Orioles pitching prospect Drew Rom, who currently pitches for the High-A East Aberdeen IronBirds, is happy to enjoy some normalcy again after COVID-19 forced the cancellation of the minor-league season. However, he did find a place to stay sharp in 2020.
“Back in 2020 when we kind of got the call that we weren’t going to have a season it was kind of just like, ‘What are we going do now, what’s going on?'” Rom said on Glenn Clark Radio June 11. “I was lucky enough to find a league in August where I could actually [play] baseball. I played in The Battle of the Bourbon Trail [in Kentucky].”
“That was just a really good experience for me and it just kind of kept me on that competitive edge. … Now in 2021, it’s just great to be back,” he added.
The 6-foot-2, 170-pound left-hander has a 4.26 ERA, 1.17 WHIP and has struck out 37 batters in 31.2 innings for Aberdeen so far this year. Drafted out of Highlands High School in Fort Thomas, Ky., in 2018, Rom had a chance to pitch against some former big leaguers back home in Kentucky in 2020.
“Brandon Phillips was actually one of those guys,” Rom said when asked who he struck out. “That was just a really cool experience for me because he actually lived in a town that I grew up in when he was with Cincinnati.”
Before pitching for the IronBirds, Rom pitched for the Low-A Delmarva Shorebirds in 2019, posting a 2.93 ERA, 1.22 WHIP and 122 strikeouts in 95.1 innings. Rom has made a lot of improvements in the way he pitches since then, particularly with his delivery and command.
“It was just a bunch of mechanical work for me it was just a lot more consistency in my delivery and that just kind of makes everything [work] through the zone. … I’m more able to repeat everything better,” Rom said.
Under the leadership of Orioles GM Mike Elias, pitchers have plenty of technology at their disposal to improve as well.
“With the new regime it’s kind of all about seeing how your mechanics work and see what can still be adjusted to try to get that last little bit of velocity out of you or make everything with your windup or your stretch way more consistent,” Rom said.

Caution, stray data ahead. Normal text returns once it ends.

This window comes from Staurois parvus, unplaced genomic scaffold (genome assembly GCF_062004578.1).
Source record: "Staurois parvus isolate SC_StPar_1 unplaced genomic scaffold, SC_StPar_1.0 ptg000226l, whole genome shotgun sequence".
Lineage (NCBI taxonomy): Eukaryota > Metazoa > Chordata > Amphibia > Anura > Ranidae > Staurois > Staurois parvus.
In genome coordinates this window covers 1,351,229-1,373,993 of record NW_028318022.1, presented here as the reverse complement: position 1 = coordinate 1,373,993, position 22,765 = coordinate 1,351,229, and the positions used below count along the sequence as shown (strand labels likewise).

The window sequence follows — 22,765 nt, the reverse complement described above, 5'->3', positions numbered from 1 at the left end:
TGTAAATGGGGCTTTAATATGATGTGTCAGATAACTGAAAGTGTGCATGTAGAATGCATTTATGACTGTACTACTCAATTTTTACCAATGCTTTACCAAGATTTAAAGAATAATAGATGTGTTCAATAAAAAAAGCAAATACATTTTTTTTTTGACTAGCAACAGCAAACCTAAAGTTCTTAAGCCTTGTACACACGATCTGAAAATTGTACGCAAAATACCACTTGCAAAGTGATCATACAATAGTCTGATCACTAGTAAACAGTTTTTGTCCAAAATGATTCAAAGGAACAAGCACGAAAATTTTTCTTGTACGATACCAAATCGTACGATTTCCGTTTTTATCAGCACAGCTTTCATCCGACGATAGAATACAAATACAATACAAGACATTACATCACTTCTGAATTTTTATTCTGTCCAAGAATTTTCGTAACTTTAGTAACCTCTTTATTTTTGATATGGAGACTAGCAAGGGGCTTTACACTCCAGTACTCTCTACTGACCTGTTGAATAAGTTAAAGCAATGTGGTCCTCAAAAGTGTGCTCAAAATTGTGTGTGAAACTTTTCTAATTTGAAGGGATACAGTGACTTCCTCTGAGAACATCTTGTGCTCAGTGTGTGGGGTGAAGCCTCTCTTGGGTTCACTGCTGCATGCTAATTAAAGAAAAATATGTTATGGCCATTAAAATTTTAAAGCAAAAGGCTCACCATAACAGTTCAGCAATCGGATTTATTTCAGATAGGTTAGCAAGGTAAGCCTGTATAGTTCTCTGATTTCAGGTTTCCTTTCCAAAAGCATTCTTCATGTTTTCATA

Aberdeen is currently 21-16 this year, one of three Orioles affiliates with a winning record. With the big-league team struggling, attention has shifted toward those minor-league teams and the prospects on the farm. Rom is happy fans are counting on the young guys in the system to eventually turn things around at the big-league level.
“I think we all kind of love that attention. You have to go out and prove yourself every game. People aren’t just going to watch Minor League Baseball games just to watch it,” Rom said. “They’re going to actually pay attention and look at who these guys are who are coming up. It’s kind of like a pressure on our shoulders we kind of all enjoy. It’s us having to prove ourselves every day.”
Rom went on to speak about how he is proud to represent the next generation of Orioles coming through the farm system.
“We’re kind of all maturing into that aspect of our game a little bit earlier than most people are,” Rom said. “I think that it’s just really shown through how all of our minor league system is playing right now. Everyone has something to prove everyone, just trying to be in that next wave of Baltimore Orioles in those upcoming years.”
For more from Rom, listen to the full interview here:
Photo Credit: Courtesy of the Aberdeen IronBirds